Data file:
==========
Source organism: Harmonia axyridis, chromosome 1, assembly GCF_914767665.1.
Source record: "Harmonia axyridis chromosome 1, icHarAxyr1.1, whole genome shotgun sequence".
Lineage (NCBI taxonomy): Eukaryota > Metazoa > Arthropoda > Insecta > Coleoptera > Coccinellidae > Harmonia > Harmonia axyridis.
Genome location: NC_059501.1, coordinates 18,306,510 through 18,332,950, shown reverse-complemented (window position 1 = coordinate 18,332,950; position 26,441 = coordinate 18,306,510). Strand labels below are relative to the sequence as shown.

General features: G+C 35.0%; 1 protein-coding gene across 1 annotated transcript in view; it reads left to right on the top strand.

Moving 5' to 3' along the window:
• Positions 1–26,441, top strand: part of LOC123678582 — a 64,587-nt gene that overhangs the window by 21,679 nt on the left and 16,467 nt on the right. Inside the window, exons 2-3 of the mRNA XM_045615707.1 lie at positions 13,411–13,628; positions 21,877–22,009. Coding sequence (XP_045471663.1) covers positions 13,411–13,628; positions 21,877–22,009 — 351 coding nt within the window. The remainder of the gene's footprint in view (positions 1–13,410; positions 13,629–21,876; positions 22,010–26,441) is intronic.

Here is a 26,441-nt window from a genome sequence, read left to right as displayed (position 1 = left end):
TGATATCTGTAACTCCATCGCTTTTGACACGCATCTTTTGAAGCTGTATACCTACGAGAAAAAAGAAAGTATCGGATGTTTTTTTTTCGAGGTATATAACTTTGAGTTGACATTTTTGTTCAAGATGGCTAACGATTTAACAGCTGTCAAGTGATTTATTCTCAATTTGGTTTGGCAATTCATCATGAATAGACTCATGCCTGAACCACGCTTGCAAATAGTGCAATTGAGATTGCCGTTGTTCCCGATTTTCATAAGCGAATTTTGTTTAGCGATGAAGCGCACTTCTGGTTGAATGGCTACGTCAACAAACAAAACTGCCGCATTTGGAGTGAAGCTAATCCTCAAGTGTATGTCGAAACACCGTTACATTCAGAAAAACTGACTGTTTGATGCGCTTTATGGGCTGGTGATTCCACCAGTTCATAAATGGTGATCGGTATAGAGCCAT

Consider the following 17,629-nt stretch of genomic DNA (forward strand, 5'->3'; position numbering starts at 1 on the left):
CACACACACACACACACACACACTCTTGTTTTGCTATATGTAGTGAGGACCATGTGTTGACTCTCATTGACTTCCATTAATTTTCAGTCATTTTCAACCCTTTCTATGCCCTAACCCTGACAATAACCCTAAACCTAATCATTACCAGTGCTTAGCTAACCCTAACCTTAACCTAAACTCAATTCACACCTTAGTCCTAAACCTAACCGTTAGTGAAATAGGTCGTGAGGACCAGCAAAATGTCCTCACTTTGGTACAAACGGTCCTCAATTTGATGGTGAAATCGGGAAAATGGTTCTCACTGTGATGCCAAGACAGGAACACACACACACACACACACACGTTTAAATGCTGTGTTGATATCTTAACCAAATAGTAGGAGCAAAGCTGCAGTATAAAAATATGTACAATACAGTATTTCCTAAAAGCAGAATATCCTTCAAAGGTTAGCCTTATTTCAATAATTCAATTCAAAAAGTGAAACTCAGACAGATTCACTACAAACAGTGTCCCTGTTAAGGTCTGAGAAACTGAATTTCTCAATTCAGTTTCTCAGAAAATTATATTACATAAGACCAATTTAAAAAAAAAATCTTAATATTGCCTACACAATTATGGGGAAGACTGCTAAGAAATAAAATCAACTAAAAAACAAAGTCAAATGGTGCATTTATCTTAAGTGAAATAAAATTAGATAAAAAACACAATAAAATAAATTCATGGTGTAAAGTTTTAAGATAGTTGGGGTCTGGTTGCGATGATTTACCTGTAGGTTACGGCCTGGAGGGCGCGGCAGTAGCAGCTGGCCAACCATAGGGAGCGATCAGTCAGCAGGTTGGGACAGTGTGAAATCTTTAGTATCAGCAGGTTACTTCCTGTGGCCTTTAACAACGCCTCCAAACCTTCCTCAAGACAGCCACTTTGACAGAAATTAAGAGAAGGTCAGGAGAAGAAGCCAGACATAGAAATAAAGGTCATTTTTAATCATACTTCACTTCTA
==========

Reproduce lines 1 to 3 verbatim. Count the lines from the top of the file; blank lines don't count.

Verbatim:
Source organism: Harmonia axyridis, chromosome 1, assembly GCF_914767665.1.
Source record: "Harmonia axyridis chromosome 1, icHarAxyr1.1, whole genome shotgun sequence".
Lineage (NCBI taxonomy): Eukaryota > Metazoa > Arthropoda > Insecta > Coleoptera > Coccinellidae > Harmonia > Harmonia axyridis.